“We exceeded our expectations, and one big reason for that is Nicki Clyne (who plays Gail Gartner in PERSONAL SPACE). We’d written the part of Gail Gartner picturing Nicki, and her joining the show was a turning point. She helped us track down Richard and Tahmoh, and the rest of the cast came together easily.”
PERSONAL SPACE’s dedication to bringing viewers a realistic, yet highly entertaining view of life aboard a space station, instantly attracted Yaeger to the series. A self-described “sci-fi geek” who pursued a Master’s degree in hydrogeology before a fateful biking accident that forced the amputation of one of his legs, Yaeger found much in common with the journey of the character he would portray in the series.
“I understand the amount of effort (that) behind the scenes scientists do to become what they are. I also understand picking yourself back up after a major, life changing event and what it means to fight through your fears to get back to ‘regular’ life,” Yaeger says. “My character has gone through a similar situation, and (has) had to fight his way back to his position. That leaves him with a lot of confidence, but also makes him formidable to deal with.”
Having starred in the comedy/documentary series CLOSE ENOUGH (recently covered on this blog), Yaeger is already accustomed to the production demands of, and opportunities for social media interaction through, independently produced web series. Thanks to the personal nature of such shows, and the infinite possibilities for creative growth for actors and filmmakers alike, Yeager views web series with strong enthusiasm.
“Web series are like the wild west, in that you can do and try anything to see what works. It’s a great place to work with like minded people who want to produce content, (and) not just talk about it with an endless stream of agents/producers who promise the world and deliver very little,” explains Yaeger. “I like to work. Working makes me a better actor, and this (working on PERSONAL SPACE) is an immediate return on my efforts.”
Part of that return is the instant communication he enjoys with viewers and personal friends on his work. “Being on the web, I get to directly link with my fans and friends to my social media pages and this gives me immediate feedback. I greatly appreciate the public’s feedback because it’s almost always positive,” Yaeger says.
“There is nothing better than to have a message on one of my social media pages that is positive and encouraging of the work we do. It really helps in those quiet hours when you don’t know if anyone gives a sh*t.”
Working on PERSONAL SPACE with a tremendous assortment of sci-fi talent has also made a positive impact on Yaeger as an actor, who was thrilled to collaborate with Hatch for a second time on the series. “Richard and I are good friends! We met on another film project years ago and we’re both excited to work together again,” he says.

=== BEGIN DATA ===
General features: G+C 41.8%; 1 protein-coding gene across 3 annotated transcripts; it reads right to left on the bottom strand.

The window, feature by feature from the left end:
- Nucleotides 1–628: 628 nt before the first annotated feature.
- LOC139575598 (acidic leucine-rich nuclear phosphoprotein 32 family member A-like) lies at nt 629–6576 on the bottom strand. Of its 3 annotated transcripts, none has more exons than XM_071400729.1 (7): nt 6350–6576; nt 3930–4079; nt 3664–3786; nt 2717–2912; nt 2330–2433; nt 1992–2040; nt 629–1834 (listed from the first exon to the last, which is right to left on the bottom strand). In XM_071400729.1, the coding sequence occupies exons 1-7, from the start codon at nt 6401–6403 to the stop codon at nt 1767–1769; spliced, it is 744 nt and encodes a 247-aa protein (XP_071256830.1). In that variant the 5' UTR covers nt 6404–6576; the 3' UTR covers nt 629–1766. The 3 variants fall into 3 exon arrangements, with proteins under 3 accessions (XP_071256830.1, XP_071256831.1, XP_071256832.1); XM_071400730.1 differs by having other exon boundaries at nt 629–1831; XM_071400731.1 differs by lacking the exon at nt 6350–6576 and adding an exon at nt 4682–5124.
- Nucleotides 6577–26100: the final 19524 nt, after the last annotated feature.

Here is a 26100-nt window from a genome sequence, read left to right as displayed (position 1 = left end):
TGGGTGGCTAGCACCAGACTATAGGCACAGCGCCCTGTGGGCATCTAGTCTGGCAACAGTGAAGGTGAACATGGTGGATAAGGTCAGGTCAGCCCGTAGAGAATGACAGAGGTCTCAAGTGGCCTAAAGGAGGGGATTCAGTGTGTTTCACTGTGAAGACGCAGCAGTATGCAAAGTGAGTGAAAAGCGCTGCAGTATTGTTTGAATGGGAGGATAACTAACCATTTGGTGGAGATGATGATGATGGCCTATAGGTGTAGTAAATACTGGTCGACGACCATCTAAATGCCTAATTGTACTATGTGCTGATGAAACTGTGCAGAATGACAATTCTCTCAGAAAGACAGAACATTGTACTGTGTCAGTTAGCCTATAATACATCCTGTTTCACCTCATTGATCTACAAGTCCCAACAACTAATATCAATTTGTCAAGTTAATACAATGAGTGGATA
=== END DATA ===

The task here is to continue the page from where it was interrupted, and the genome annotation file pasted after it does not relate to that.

Yaeger made the most of working with a talented, experienced group of performers; actors who would also bring out the best in him during every scene. “There is nothing better than getting to work with friends on a project. It makes it so much more enjoyable,” adds Yaeger. “I learn from every actor I work with. It’s always a positive lesson even if things go south. So, I always look forward to working with actors who have different ideas, techniques, and ways they approach a project. It’s always good to learn from everyone you come in contact with.”
While government bureaucracy and squabbling has, at least for now, grounded the once thriving American space program, Pike feels that PERSONAL SPACE will bring viewers both a series with hilarious moments and heavily accurate science, while presenting an equally positive view of what can be accomplished by anyone who’s ever wondered what life is like beyond the stars.
“Though the show can be dark at times, it’s our sincere hope that PERSONAL SPACE shows what could be done, if we applied our ingenuity to the challenges of space travel,” he says. “The biggest hurdles between humanity and a real Overture are political, not scientific.”
As for PERSONAL SPACE’s overall success, Yaeger hopes that its distinctive mix of comedy and sci-fi storytelling, plus its impressive cast, and its high level of production quality, will make the series a hit with viewers. In fact, Yaeger feels that those elements will also result in a show that he, Pike, and its talented group of actors and filmmakers can be proud of.
“I always put out there that we need a massive following to make a dent in Hollywood, but I know we can do that with our fan bases,” Yaeger says. “I would love to see this series develop and be picked up by a network, so we can continue on creating good content that people enjoy. Hell, I want to be able to watch good content and enjoy a good show. That’s what we all want in a show as viewers. Hopefully, with everyone’s help, we can reach that goal.”
To support PERSONAL SPACE on Kickstarter, visit this link:
ON THE WEB: http://personalspace.tv/